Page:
London was central to McQueen’s world, and one of the most significant changes to Savage Beauty at the V&A is the addition of a new display at the start of the exhibition which explores the raw energy of three of McQueen’s early London collections: The Birds (S/S 1995), Highland Rape (A/W 1996) and The Hunger (S/S 1996).

Ten of McQueen’s earliest designs – some of which have never been on display before – are included in this section. Savage Beauty will be presented in ten sections which explore the dominant themes and concepts in his body of work. These include his subversive tailoring, his Gothic sensibility, his interest in ancestry and heritage, and his fascination with other cultures and the natural world. The sections are built around garments which span the breadth of McQueen’s womenswear collections, from his MA graduate collection in 1992 to Autumn/Winter 2010, McQueen’s final collection which was presented posthumously.

© Ann Ray / Victoria and Albert Museum, London

© Ann Ray / Victoria and Albert Museum, London

6. What role did the Alexander McQueen house have in the curation and exhibition?

The V&A has been working closely with the fashion house on the show, and the majority of loans come from the Alexander McQueen archive.

7. Is there a sense of nervousness prior to the opening due to the location being intrinsic to the garments and the designer, himself?

The response to Savage Beauty coming to London and the V&A has been exceptional. With a week still to go, over 58,000 tickets have already been sold for the exhibition. This breaks a record for the most advance tickets sales for any V&A exhibition. A trusted circle of art director, production designer, show producer, stylist and music and lighting directors enabled McQueen to turn his visions into a reality on the catwalk. We are delighted to be working with Sam Gainsbury and Anna Whiting of Gainsbury and Whiting, who produced all of McQueen’s shows from 1996, as well as other of McQueen’s key collaborators, including production designer Joseph Bennett, director of scenography Simon Kenny and stylist Katy England.

Working with McQueen’s trusted collaborators has been fundamental in ensuring our exhibition meets the uncompromisingly high standards that McQueen set for himself, in bringing the sense of spectacle that was synonymous with his catwalk shows, and in ensuring Savage Beauty pays worthy tribute to his creative vision.

7. What is the main talking point you aspire for the museum visitors to emerge with having seen ‘Savage Beauty’?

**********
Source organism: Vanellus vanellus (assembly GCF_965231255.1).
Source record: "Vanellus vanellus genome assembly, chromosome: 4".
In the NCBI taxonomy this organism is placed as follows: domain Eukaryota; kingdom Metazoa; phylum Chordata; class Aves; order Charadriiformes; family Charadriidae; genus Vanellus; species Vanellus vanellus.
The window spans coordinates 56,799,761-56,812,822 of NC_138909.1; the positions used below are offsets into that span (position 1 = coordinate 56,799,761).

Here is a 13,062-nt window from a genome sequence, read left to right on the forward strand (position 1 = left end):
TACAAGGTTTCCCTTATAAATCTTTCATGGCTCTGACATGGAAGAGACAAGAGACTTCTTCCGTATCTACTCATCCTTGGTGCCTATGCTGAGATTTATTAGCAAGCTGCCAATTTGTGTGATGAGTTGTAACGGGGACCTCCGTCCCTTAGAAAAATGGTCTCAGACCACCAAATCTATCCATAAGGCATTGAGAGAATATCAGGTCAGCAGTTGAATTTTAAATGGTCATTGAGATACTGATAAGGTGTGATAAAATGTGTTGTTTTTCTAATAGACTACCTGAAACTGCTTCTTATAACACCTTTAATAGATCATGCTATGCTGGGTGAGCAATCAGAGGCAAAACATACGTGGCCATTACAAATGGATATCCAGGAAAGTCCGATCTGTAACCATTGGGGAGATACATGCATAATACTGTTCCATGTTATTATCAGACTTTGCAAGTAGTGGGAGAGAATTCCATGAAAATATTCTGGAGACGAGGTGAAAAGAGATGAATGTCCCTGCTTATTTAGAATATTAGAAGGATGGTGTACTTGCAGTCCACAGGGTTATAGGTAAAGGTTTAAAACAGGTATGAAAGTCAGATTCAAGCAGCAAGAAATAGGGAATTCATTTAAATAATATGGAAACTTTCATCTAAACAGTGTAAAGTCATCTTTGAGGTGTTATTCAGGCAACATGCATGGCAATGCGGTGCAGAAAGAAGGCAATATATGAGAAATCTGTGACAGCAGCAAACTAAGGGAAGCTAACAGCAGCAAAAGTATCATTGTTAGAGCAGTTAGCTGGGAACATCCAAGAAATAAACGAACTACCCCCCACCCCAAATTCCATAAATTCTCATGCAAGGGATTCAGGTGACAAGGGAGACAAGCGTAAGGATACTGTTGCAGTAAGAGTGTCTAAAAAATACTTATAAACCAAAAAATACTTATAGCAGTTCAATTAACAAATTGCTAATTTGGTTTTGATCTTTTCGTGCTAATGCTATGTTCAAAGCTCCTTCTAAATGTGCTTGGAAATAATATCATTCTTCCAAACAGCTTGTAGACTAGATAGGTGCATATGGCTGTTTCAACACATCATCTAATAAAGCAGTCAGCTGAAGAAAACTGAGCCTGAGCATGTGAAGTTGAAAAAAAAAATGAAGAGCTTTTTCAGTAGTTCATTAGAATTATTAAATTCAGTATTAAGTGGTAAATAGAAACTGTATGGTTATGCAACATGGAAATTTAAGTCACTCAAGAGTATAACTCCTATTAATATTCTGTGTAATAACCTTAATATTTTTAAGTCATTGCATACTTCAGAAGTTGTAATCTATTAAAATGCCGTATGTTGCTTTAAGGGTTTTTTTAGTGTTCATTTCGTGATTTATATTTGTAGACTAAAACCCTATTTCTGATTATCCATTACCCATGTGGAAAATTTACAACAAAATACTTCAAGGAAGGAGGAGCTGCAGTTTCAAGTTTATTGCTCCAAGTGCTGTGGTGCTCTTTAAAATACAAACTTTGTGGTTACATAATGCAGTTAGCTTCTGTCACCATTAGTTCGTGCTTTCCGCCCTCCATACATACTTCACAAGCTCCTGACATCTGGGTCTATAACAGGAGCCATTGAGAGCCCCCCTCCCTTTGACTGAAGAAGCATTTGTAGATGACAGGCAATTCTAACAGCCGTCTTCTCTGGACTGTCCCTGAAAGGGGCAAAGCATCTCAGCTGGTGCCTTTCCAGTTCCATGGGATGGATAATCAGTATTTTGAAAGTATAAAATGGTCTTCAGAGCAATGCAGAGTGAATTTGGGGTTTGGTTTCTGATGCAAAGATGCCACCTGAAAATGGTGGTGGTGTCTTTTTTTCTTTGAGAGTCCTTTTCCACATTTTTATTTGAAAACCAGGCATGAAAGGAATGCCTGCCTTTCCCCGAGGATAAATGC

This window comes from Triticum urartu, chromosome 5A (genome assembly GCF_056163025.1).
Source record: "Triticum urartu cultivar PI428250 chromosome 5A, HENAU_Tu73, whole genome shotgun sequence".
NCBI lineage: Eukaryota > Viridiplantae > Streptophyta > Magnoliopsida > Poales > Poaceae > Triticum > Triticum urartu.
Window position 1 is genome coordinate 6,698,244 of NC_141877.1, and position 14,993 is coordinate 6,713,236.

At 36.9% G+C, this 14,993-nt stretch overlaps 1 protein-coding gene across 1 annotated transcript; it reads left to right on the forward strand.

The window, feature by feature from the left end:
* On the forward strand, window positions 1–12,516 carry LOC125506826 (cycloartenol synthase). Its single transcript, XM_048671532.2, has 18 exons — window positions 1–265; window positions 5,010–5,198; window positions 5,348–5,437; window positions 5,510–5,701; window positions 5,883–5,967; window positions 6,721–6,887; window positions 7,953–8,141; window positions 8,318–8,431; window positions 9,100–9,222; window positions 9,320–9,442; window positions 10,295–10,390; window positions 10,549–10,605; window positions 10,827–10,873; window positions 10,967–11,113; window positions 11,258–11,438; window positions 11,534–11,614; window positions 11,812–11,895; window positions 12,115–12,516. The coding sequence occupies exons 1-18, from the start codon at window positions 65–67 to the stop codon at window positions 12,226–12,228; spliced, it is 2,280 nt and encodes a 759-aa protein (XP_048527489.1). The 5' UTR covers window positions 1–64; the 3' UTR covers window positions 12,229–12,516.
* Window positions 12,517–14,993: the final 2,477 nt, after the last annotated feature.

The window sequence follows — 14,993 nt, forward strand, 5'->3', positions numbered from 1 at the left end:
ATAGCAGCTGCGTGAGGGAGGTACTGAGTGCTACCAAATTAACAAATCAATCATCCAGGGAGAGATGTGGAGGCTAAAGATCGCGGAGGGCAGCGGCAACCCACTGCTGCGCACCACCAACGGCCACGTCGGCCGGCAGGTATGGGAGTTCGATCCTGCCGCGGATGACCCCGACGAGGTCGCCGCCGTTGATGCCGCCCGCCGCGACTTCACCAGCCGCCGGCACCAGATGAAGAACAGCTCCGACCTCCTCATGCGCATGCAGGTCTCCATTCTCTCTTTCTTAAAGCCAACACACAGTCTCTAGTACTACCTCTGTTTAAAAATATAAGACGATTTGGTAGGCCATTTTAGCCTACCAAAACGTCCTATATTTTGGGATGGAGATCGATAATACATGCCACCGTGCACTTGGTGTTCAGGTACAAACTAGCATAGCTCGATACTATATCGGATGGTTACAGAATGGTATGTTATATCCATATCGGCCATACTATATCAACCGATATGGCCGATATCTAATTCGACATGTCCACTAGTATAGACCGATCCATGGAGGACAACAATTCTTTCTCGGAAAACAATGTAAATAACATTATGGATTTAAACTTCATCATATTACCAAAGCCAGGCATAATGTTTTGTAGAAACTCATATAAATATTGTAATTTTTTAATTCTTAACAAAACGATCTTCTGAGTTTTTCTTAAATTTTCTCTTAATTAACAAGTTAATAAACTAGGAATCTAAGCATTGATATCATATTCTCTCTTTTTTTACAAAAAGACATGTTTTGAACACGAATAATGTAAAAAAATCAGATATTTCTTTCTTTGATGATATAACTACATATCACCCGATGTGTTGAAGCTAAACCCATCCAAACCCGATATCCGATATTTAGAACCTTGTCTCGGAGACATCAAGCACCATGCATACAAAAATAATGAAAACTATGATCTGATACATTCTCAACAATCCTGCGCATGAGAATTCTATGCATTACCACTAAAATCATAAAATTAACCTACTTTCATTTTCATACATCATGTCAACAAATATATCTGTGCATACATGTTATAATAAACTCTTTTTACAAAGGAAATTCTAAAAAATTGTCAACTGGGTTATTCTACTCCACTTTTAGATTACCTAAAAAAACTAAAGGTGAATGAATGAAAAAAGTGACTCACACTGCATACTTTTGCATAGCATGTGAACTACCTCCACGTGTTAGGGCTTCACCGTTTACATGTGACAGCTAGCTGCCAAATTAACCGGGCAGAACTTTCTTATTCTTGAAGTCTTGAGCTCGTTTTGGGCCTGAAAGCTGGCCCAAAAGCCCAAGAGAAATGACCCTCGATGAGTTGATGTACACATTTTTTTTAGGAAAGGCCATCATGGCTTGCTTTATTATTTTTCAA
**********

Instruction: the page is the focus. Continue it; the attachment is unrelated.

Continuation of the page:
We want visitors to leave the exhibition understanding why McQueen was one of the most important and influential designers of his generation.

McQueen combined craftsmanship of the highest level with showmanship. He amazed with the dazzling range of materials he used – for example dresses made from hand-painted microscope slides and razor clam shells – and he astonished with his avant-garde catwalk shows which combined elaborate narratives, installation, music and film. One particular highlight that will make a lasting impression on visitors is the recreation of the finale to The Widows of Culloden (Autumn/Winter 2006) show. It was one of McQueen’s most memorable catwalk moments wherein a 3D holographic image of Kate Moss floating in a gown of rippling organza appeared on a glass pyramid at the centre of the catwalk. At the V&A it will occupy an entire room.

8. Why, in your opinion, is there such a demand for tickets?

When Savage Beauty was first presented at the Metropolitan Museum of Art, it became one of the ten most popular exhibitions in the Museum’s history. The V&A is offering visitors the opportunity to see an expanded version of the show in McQueen’s home city and many people regard it as a homecoming. With one week to go, the Museum has sold more than 58,000 advance tickets. This breaks a record for the most ever advance sales for a V&A exhibition at this point. People will still be able to buy tickets in person at the Museum every day of the exhibition run. The V&A is the home of fashion and exhibitions related to fashion are always very popular.

This exhibition will be the largest of McQueen’s work to date and the only opportunity to see this show in Europe.

9. What is your highlight from the preliminary stages to the execution of the final project?

The opportunity to study McQueen’s garments first-hand in the archive, and to understand their construction and intriguing material qualities, stands out as one of the biggest highlights of working on this project.

Kate Bethune, Senior Research Assistant, Alexander McQueen: Savage Beauty Alexander McQueen: Savage Beauty, in partnership with Swarovski, supported by American Express, with thanks to M∙A∙C Cosmetics, technology partner and made possible with the cooperation of Alexander McQueen, runs from 14 March – 2 August 2015. www.vam.ac.uk/savagebeauty

Written by

Sinéad Burke is an academic and a writer with an obsessive interest in fashion, education and 'Extraordinary Women'. She is an ambassador for the Irish Society for the Prevention of Cruelty to Children and the National Women's Council of Ireland.

One thought on “Alexander McQueen: Savage Beauty at the V&A

  1. Great interview! Alexander McQueen is my favourite designer of all time. When I worked in Brown Thomas Designer Rooms, his clothes were so easy to sell. Customers would put them on and instantly fall in love. The tailoring and shape was impeccable and the designs so woman-centric. I have been obsessing over the images for this exhibition for ages as I wrote a little piece about it in the Jan/Feb issue of Irish Tatler in our A to Z and I can’t wait to get over. Lucky you heading to the unveiling! Great work Sinead. x